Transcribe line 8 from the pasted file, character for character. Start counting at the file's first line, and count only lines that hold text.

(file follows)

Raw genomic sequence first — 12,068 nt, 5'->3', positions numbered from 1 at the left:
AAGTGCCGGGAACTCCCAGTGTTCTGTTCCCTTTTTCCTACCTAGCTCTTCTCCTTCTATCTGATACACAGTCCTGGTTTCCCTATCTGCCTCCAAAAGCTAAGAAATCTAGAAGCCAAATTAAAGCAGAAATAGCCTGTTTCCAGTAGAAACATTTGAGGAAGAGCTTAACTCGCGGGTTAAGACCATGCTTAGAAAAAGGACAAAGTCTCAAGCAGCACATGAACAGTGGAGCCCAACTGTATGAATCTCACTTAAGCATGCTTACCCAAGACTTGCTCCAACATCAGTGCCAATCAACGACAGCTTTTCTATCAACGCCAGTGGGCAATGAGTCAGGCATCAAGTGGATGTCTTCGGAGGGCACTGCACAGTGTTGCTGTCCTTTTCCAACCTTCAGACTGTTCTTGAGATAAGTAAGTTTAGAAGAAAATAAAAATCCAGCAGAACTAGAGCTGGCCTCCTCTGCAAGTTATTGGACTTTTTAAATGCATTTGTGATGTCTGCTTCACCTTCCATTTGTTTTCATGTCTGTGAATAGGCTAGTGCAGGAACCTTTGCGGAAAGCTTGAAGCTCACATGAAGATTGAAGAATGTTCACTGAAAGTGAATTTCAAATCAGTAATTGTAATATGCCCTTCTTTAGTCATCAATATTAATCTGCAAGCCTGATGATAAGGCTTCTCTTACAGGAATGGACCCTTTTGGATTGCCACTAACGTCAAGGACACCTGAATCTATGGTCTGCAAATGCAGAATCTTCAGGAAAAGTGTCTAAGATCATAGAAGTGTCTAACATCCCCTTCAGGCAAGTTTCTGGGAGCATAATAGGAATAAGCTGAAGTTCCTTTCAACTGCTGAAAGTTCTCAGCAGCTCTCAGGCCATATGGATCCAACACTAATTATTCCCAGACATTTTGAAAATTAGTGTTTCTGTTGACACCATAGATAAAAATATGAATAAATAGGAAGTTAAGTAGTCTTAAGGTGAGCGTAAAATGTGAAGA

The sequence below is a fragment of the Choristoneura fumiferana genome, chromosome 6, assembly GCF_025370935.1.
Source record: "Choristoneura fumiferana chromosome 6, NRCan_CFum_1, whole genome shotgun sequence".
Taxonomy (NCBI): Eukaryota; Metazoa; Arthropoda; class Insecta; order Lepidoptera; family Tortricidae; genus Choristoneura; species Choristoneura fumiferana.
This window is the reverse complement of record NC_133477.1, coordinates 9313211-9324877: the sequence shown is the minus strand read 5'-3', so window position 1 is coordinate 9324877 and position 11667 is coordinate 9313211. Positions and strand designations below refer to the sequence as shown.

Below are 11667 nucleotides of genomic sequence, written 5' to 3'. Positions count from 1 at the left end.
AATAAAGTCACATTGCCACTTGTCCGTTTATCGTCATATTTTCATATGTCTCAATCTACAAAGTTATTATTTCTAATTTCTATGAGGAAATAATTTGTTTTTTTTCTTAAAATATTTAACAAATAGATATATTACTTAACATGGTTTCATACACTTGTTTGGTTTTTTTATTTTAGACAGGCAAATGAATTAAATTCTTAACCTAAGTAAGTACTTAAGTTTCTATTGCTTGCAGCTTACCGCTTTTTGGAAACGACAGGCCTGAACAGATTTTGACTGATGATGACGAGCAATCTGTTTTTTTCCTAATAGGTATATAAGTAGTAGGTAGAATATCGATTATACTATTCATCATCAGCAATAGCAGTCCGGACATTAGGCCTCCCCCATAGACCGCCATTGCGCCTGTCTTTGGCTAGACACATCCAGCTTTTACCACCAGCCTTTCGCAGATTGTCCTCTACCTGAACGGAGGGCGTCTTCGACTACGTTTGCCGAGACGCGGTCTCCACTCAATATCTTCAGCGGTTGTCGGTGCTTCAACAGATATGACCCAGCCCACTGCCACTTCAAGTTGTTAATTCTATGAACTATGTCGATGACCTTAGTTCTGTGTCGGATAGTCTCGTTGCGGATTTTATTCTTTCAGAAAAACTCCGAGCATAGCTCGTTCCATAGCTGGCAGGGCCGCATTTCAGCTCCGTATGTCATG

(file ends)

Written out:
AATAAAGTCACATTGCCACTTGTCCGTTTATCGTCATATTTTCATATGTCTCAATCTACAAAGTTATTATTTCTAATTTCTATGAGGAAATAATTTGTTTTTTTTCTTAAAATATTTAACAAATAGATATATTACTTAACATGGTTTCATACACTTGTTTGGTTTTTTTATTTTAGACAGGCAAATGAATTAAATTCTTAACCTAAGTAAGTACTTAAGTTTCTATTGCTTGCAGCTTACCGCTTTTTGGAAACGACAGGCCTGAACAGATTTTGACTGATGATGACGAGCAATCTGTTTTTTTCCTAATAGGTATATAAGTAGTAGGTAGAATATCGATTATACTATTCATCATCAGCAATAGCAGTCCGGACATTAGGCCTCCCCCATAGACCGCCATTGCGCCTGTCTTTGGCTAGACACATCCAGCTTTTACCACCAGCCTTTCGCAGATTGTCCTCTACCTGAACGGAGGGCGTCTTCGACTACGTTTGCCGAGACGCGGTCTCCACTCAATATCTTCAGCGGTTGTCGGTGCTTCAACAGATATGACCCAGCCCACTGCCACTTCAAGTTGTTAATTCTATGAACTATGTCGATGACCTTAGTTCTGTGTCGGATAGTCTCGTTGCGGATTTTATTCTTTCAGAAAAACTCCGAGCATAGCTCGTTCCATAGCTGGCAGGGCCGCATTTCAGCTCCGTATGTCATG